DRC: Equity Bank CEO James Mwangi on a Kinshasa charm offensive
Over ten days, James Mwangi - the Kenyan boss of Equity Group Holding - met several times with the authorities, including President Félix Tshisekedi, to recalibrate the operations of his subsidiary.
Meetings with banking sector leaders and Congolese officials punctuated James Mwangi’s ten-day visit to the DRC in early 2021.
Mwangi’s schedule is packed, the number of appointments proof of Equity Group Holding’s ambitions in the country.
According to our sources, Mwangi met with President Félix Tshisekedi who assured him of his full support in his new business venture in the DRC.
Becoming the leading bank
Customers, investors and the authorities needed to be reassured after the mid-2020 takeover – approved by the regulator at the end of December – by the Banque commerciale du Congo (BCDC), which was formerly a part of the Belgian tycoon George Forrest’s business empire. They also wanted to know more about the subsequent merger between Equity’s local subsidiary and BCDC.
Mwangi’s visit may also have been triggered by a letter in which the governor of the Central Bank of Congo (BCC) called to order the majority shareholder of Equity BCDC, and his boss, Mwangi. “A complication that the latter knows how to deal with”, according to one of Mwangi’s close associates.
Equity Bank did not choose to set up in the DRC by chance, having spotted the opportunity for expansion beyond the Kenya base. While Equity once thought of taking over the assets of Atlas Mara in three countries – before choosing to buy the second largest bank in the DRC – the objective for the DRC expansion has always to become the leading bank in the country by the end of the year.
The second-largest subsidiary of the group
Mwangi officially launched Equity BCDC’s activities on 11 February in front of a prestigious group of guests. These included the ambassadors to the DRC from Kenya, Rwanda, Uganda, Tanzania, Burundi and Belgium, Clément Kwete Nyimi, the Congolese portfolio minister, Senator Bahati Lukwebo, as well as representatives from the International Finance Corporation (IFC, World Bank Group), USAID, the NGO Care and the UN.
“I am Kenyan, but I think I am even more African,” said Mwangi, demonstrating his commitment to all the countries in which his group operates.
He then presented an initial assessment of the merger between Equity Bank Congo (EBC) and BCDC, the century-old Congolese financial institution. “Equity BCDC is the second largest subsidiary of Equity Group Holdings,” he said. Equity Group Holdings, which has $10bn in assets, is ranked first in East and Central Africa “in terms of clients and profitability.”
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In the DRC, Equity BCDC now serves more than 800,000 clients through a network of 74 branches in the country and more than 3,000 agents that are available online. It has worked to ensure that it has “the largest financial services network in the DRC.”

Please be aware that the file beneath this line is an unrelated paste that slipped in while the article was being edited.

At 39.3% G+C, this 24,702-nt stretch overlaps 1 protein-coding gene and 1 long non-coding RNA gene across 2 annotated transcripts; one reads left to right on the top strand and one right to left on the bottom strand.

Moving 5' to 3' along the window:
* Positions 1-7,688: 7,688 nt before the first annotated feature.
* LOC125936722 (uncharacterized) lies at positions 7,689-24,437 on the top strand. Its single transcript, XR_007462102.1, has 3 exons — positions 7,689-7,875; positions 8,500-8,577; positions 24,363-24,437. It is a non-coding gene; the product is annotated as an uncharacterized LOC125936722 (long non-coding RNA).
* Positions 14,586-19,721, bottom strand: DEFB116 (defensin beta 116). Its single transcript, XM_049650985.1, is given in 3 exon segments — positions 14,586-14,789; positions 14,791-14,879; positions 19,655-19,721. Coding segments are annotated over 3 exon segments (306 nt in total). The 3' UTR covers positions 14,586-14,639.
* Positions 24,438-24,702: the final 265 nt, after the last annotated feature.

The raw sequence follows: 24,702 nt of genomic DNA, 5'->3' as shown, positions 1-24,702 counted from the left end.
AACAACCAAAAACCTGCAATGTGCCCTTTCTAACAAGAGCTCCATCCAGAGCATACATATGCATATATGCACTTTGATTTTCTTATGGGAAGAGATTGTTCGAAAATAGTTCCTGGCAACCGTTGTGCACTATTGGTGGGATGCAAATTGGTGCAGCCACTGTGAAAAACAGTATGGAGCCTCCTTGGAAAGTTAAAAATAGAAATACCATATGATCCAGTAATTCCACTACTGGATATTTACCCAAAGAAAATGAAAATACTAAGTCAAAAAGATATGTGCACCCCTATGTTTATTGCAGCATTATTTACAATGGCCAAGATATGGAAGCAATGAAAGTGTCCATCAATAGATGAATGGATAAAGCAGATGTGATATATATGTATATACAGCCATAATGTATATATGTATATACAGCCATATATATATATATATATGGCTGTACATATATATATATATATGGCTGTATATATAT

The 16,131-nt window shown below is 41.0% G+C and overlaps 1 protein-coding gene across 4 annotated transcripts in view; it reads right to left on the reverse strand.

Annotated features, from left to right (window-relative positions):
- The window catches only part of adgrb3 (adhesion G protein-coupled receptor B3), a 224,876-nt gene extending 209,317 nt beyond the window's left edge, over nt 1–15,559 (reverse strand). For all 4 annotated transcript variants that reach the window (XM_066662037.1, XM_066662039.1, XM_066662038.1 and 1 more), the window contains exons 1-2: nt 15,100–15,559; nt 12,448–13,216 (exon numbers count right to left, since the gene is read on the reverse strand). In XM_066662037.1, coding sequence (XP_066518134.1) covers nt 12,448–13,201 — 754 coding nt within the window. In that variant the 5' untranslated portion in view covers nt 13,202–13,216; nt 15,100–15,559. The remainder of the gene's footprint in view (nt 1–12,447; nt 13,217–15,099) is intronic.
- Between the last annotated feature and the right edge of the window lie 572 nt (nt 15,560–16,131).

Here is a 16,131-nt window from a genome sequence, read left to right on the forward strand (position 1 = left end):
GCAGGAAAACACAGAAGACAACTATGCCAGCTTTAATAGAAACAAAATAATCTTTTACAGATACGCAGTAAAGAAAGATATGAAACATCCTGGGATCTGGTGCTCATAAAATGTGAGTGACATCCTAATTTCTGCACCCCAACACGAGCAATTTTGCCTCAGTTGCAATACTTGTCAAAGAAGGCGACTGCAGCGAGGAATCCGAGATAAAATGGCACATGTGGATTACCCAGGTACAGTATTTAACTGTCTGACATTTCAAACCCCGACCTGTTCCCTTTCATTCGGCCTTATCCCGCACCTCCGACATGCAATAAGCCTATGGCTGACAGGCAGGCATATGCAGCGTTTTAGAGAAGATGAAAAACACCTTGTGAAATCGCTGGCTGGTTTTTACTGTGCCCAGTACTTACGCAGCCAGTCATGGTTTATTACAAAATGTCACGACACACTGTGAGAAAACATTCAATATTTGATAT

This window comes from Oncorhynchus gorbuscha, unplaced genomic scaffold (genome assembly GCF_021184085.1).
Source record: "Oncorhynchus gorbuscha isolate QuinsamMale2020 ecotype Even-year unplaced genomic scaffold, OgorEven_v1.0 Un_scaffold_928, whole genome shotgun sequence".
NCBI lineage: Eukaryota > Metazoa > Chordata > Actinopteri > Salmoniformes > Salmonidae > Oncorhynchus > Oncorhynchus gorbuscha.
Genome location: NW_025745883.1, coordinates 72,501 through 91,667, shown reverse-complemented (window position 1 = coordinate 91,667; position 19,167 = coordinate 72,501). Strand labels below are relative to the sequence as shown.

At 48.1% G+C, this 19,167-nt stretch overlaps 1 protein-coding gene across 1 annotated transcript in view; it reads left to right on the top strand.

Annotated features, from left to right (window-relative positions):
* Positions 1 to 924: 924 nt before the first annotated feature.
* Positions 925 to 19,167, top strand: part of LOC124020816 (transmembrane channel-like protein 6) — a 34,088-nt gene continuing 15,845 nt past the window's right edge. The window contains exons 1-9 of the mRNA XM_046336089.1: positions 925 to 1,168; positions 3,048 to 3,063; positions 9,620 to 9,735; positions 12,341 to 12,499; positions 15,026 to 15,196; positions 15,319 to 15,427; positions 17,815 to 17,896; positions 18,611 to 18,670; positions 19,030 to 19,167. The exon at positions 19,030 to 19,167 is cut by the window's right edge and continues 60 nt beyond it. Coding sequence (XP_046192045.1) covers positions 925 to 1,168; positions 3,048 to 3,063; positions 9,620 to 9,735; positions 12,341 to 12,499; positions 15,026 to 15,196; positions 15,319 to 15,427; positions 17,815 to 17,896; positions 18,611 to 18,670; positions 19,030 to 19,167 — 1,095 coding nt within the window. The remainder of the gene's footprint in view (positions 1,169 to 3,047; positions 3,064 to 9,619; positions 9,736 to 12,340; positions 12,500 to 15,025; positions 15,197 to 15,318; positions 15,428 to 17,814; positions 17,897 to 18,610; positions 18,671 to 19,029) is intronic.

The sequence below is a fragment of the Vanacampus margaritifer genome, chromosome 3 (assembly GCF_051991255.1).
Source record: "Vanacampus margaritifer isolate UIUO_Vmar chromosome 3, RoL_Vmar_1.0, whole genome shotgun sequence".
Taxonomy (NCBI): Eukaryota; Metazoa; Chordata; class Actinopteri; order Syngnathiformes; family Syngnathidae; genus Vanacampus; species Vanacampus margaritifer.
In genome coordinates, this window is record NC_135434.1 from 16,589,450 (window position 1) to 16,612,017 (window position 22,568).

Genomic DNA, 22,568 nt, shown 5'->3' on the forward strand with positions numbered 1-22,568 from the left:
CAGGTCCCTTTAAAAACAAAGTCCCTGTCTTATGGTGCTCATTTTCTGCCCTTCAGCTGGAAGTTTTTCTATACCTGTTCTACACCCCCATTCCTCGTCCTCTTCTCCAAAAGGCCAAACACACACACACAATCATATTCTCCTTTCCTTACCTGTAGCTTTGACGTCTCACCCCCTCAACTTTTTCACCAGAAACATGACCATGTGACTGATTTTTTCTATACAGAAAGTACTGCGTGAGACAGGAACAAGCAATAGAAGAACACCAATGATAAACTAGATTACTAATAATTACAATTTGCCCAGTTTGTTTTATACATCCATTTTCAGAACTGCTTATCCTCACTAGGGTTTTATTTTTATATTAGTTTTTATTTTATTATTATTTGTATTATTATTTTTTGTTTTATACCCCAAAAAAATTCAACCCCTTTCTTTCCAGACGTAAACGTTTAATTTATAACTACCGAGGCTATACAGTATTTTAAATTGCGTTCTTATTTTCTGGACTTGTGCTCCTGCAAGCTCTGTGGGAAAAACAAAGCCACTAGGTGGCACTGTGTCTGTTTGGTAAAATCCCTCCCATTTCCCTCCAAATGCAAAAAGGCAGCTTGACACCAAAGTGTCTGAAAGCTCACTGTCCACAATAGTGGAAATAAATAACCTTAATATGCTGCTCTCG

Equity BCDC aims to acquire more than 5 million clients within the next five years, and 20 million over the decade, explains Mwangi’s entourage. They also hope to acquire the ambitious figure of $12bn dollars within ten years.
On the same track, its parent company hopes to increase its balance sheet total from $10bn to $12bn.
As a reminder, the Kenyan holding company – present in seven countries and listed on the Nairobi Stock Exchange – recorded 76bn KSh (€570m) in revenues in 2019, with a net profit of more than 22bn KSh. Its net margin is 30%.
Targeting the mining sector
However, what the Bank of Nairobi ultimately hopes to do is facilitate trade between Central Africa and East Africa, “at a time when the African Continental Free Trade Area (AfCFTA) is gaining momentum,” says Mwangi’s entourage.
As for the profiles that Equity BCDC wants to attract, the Kenyan boss wants to be “the bank for everyone, individuals, large and small businesses, multinationals.” However, the bank does admit that it would like to attract, in particular, extractive industries and mining companies.
On this note, and under the auspices of its president Nestor Ankiba, the new board of directors comprises 17 members with a marked preference for profiles from the mining sector. According to our information, twelve of the directors are Congolese, including Louis Watum (president of the Chamber of Mines) and Victor Kasongo Shomary (former President Joseph Kabila’s minister of mines).
Célestin Mukeba, new CEO
Following the installation of the new board of directors of Equity BCDC, Célestin Mukeba Muntuabu – the former CEO of EBC – was appointed CEO of the post-merger financial institution on 15 February. However, he hadn’t been the only person being considered for the position as the BCC had also considered Yves Cuypers, then head of BCDC, at the end of January.
While the latter becomes CEO of the new Equity office for Central and Southern Africa, as revealed by Jeune Afrique Business+, newly appointed CEO of Equity BCDC Muntuabu will be able to rely on support from Jean-Claude Tshipama, the former CEO of Canal + DRC.